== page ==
IOC Says Iraq Won't Be Allowed at Olympics
Friday, July 25, 2008
BAGHDAD, July 24 -- The International Olympic Committee has banned most of Iraq's seven-member team from participating in the Beijing Games because of concerns that the Iraqi government has interfered politically in the leadership of the country's Olympic movement.
The international committee notified Iraqi officials in a letter dated July 23 that the athletes will not be allowed to participate because a deadline for registering most athletes had passed. It remains technically possible for two Iraqi track-and-field athletes to participate in the 2008 Games, but Iraqi and International Olympic Committee officials said that outcome is unlikely.
"Iraq will not be represented at the 2008 Beijing Olympic Games and Iraqi athletes will not be able to compete at these Games," the letter said, according to a copy obtained by The Washington Post. "We deeply regret this outcome which severely harms the Iraqi Olympic and Sports Movement and the Iraqi athletes."
The decision was viewed with bitterness and dismay in a nation whose obsession with sports is one of the few commonalities among Shiites, Sunnis, Kurds, and other sectarian and ethnic groups.
"We feel like this is an unjust attack on Iraq at a time when we need the world's support," said Maher al-Hilfi, 34, a Baghdad vegetable salesman and self-described sports fanatic who spent the day commiserating with fellow fans. "Sports is the only thing that brings unity to the Iraqis and brings us happiness -- and now it has been taken away."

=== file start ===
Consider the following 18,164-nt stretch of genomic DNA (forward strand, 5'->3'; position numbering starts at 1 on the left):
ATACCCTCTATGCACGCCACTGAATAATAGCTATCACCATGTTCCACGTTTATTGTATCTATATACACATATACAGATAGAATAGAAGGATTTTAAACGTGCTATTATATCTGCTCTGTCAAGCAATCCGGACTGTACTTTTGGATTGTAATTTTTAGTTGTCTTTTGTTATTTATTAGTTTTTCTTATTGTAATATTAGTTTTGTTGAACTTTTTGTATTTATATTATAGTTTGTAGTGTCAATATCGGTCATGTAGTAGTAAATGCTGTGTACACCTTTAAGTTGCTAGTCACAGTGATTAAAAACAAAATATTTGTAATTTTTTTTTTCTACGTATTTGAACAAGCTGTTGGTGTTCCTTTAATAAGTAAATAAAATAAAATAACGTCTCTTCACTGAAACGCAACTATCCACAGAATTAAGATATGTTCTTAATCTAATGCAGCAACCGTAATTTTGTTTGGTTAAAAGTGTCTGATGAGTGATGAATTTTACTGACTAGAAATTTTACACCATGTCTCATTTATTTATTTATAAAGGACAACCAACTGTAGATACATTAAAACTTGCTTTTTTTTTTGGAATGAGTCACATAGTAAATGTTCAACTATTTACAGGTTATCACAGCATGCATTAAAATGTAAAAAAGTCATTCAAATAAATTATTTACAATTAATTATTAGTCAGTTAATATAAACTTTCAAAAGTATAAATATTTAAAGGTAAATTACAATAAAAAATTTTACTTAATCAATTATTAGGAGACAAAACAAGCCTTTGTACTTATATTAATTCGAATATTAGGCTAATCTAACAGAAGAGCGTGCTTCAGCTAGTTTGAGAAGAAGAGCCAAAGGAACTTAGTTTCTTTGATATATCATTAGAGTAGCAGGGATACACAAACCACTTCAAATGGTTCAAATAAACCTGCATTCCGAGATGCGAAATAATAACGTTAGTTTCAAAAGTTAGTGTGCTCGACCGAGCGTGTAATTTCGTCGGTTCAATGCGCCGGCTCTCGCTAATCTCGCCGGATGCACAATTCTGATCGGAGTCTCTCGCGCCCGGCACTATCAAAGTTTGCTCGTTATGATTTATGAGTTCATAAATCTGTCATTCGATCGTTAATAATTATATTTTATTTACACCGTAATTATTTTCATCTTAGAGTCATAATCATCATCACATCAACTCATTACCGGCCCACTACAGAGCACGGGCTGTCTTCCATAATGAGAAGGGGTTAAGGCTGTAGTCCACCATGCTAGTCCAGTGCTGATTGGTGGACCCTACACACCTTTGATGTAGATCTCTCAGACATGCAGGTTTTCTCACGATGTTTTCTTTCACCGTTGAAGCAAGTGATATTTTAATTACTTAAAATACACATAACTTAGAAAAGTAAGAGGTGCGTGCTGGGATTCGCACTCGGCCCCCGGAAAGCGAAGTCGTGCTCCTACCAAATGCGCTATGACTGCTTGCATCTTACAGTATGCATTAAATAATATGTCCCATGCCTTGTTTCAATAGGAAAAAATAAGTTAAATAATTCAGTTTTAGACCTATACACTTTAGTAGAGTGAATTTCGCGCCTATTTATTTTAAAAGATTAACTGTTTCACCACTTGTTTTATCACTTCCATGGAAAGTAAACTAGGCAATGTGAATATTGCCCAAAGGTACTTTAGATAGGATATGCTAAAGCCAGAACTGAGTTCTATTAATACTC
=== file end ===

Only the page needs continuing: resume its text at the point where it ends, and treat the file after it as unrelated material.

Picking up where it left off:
The dispute between Iraq and the IOC began when the Shiite-led government of Prime Minister Nouri al-Maliki moved on May 20 to replace the members of the Iraqi Olympic committee, which included Iraqis of various ethnic and sectarian backgrounds. The new committee is made up almost entirely of Shiites, according to two members of the disbanded panel.
The new committee's secretary general, Sameer al-Hashemi, said the members of the disbanded committee were accused of corruption and of winning their positions through rigged elections, though he declined to provide specifics.
Bashar Mustafa, acting president of the disbanded Iraqi Olympic committee, disputed the allegations and said they were politically motivated.
"If we have done something wrong, why haven't we been charged with a crime or arrested?" said Mustafa, who has led the committee since several members, including the president, were kidnapped two years ago and are presumed dead.
The IOC refused to recognize the new group and temporarily suspended the Iraqi Olympic committee on June 4. In a statement at the time, the international committee denounced "ongoing political interference by the government within the sports movement in Iraq."
In a statement Thursday, the IOC said the Olympic Charter calls for the suspension of a national committee if government interference causes the agency's work "to be hampered."
The disbanded 11-member panel included five Sunnis, four Shiites, one Kurd and one Christian, according to Mustafa. He and former committee member Haider Ali Lazim said the group appointed by Maliki is made up of six Shiites and one Sunni.